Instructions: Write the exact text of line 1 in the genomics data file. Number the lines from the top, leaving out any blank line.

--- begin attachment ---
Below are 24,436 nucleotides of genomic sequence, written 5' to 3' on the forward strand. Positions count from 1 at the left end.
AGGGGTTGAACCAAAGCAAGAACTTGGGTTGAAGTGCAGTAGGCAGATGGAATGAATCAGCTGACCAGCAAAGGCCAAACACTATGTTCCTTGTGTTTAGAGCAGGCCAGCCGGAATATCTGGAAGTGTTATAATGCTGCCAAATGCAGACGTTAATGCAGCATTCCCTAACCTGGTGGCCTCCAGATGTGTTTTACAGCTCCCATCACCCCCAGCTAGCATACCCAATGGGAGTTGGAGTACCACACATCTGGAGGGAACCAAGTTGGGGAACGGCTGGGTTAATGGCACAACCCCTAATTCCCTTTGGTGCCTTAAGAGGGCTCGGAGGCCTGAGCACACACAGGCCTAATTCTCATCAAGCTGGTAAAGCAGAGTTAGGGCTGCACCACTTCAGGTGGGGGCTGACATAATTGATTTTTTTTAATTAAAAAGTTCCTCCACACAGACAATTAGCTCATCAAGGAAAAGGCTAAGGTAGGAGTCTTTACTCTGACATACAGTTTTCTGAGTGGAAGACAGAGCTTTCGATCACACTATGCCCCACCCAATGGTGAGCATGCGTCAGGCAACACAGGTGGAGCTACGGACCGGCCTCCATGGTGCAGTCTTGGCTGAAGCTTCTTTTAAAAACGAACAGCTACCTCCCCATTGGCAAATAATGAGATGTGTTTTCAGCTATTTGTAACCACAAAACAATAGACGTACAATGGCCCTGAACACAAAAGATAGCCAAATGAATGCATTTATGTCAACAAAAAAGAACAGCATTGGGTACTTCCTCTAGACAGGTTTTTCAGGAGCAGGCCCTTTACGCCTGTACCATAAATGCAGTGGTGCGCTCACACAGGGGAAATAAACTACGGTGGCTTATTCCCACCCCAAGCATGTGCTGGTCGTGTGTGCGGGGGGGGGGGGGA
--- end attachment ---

Below are 24,436 nucleotides of genomic sequence, written 5' to 3' on the forward strand. Positions count from 1 at the left end.